03 May Meeting the Jesuit Scholastics at Regis College: Adam Hincks, SJ
Adam Hincks SJ is a Toronto-born Jesuit Scholastic. Before coming to study at Regis College, he completed a STB at the Pontifical Gregorian University, a Jesuit institution in Rome. In 2009, he completed received his Ph.D. in Physics from Princeton University. While not studying theology and philosophy, Adam enjoys playing the piano and settling down with a good book – he has also made several trips to the Atacama Desert of northern Chile to work on an astronomical observatory! Adam hopes to continue engaging with scientific research and to contribute to an intelligent dialogue between faith and science. He is looking forward to serving the Church as a Jesuit Priest, upon his Ordination which is set for this May. Learn more about Adam’s academic publications and research and pastoral work by visiting his website.
What’s it like being a Jesuit scholastic at Regis College?
I consider myself lucky to have the opportunity to spend the majority of my time in studies. Many people are unable to dedicate any time to academia once they join the work force. For me it’s a real privilege to be able to devote myself to learning more about God and how He works among us.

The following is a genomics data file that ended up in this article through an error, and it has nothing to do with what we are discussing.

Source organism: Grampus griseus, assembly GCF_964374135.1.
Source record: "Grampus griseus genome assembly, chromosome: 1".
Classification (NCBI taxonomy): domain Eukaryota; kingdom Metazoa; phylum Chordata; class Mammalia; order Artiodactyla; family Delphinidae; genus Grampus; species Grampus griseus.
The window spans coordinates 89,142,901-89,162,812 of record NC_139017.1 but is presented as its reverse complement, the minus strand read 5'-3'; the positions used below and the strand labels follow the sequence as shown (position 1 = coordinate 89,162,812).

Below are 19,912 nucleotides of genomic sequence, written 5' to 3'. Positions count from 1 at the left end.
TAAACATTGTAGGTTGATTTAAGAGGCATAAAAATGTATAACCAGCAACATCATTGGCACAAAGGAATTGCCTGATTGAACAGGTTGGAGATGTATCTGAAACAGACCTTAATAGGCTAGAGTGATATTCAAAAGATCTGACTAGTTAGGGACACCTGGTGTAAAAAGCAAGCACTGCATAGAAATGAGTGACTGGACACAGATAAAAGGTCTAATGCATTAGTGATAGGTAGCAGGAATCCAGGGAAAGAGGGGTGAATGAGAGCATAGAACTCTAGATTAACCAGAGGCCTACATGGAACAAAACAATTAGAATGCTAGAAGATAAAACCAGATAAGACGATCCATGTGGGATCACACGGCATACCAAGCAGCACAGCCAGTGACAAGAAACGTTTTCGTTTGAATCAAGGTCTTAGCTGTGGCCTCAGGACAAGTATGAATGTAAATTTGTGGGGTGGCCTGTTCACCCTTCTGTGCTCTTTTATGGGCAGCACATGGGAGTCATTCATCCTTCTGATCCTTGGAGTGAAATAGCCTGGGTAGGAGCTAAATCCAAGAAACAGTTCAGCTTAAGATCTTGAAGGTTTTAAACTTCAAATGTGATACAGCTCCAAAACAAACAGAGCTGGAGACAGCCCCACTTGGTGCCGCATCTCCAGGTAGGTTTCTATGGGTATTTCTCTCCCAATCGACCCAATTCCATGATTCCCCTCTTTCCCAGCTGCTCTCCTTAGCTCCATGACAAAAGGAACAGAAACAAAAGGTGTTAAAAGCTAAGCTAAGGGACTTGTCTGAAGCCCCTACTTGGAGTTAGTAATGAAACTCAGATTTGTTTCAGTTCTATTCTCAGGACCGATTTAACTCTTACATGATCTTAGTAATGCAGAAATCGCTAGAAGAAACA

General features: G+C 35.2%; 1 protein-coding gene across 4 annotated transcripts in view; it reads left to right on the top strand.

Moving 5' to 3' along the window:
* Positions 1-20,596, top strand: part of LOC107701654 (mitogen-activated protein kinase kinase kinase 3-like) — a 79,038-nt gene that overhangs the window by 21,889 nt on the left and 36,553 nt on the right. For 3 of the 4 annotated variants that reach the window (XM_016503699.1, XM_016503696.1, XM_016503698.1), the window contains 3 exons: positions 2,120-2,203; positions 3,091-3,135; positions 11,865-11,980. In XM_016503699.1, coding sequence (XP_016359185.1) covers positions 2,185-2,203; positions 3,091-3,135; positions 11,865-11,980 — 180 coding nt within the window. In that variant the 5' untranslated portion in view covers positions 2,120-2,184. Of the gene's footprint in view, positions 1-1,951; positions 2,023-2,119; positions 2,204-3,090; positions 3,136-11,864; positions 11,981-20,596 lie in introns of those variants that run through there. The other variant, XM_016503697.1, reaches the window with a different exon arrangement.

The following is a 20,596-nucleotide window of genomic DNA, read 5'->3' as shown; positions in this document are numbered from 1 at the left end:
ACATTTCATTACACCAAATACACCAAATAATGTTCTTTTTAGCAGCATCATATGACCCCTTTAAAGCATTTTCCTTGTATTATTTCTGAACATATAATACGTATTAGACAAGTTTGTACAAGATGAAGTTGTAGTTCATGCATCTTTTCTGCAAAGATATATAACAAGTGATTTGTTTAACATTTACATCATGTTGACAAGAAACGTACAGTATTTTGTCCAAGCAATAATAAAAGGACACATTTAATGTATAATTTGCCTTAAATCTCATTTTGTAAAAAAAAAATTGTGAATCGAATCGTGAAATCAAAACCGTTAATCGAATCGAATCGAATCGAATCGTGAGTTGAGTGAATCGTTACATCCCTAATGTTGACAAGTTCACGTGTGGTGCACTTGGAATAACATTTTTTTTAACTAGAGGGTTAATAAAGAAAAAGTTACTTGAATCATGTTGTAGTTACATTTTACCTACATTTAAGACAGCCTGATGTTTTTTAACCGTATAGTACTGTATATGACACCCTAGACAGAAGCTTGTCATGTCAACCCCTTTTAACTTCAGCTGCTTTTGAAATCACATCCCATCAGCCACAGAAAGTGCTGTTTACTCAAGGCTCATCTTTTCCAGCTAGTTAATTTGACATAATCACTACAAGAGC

What are your favourite classroom/tutorial topics and why?
My focus is philosophical theology, which builds on my interest in philosophy and natural theology. During my time at Regis, I am trying to get a firmer grasp on the “theology” part of this. Having done my STB at the Gregorian University, where the emphasis is very much on lectures, I appreciate the complementarity of now being able to spend more time on reading, thinking and writing. I find classroom time is of most benefit when it involves in-depth discussion about the common material that all the students have engaged with.
How has your education and experience at Regis College helped you prepare for your upcoming ordination (May 2019) and your future priestly duties?
The ThM/STL is an academic programme (rather than focussing on ministry per se), so my hope is that it provides me with tools for intelligently engaging with some of the important questions about God and faith that are in the culture. I think there’s lots of important pastoral work to be done in journeying with people who are seeking to integrate their experience of faith with both their reason and affectivity. The Church and the Society of Jesus have lots of wisdom in this regard, and I believe that my theological training from Regis College will be a real aid in continuing this tradition.
What have you found most valuable about the community at Regis College and why?
There are plenty of ways to get involved at Regis College. There is something for everyone and so the community is diverse in this sense. The age range and various backgrounds of the student body enriches the college. The fact that our weekly liturgies are scheduled on Wednesday, right in the middle of the week, highlights that the ultimate focus of Regis College is Jesus Christ, after whose Kingship the institution is named.
What is your favourite extracurricular activities at Regis College?
I have enjoyed participating in the Lonergan graduate seminars. They provide a good level of depth as well as a valuable opportunity for collegial conversation among faculty and students.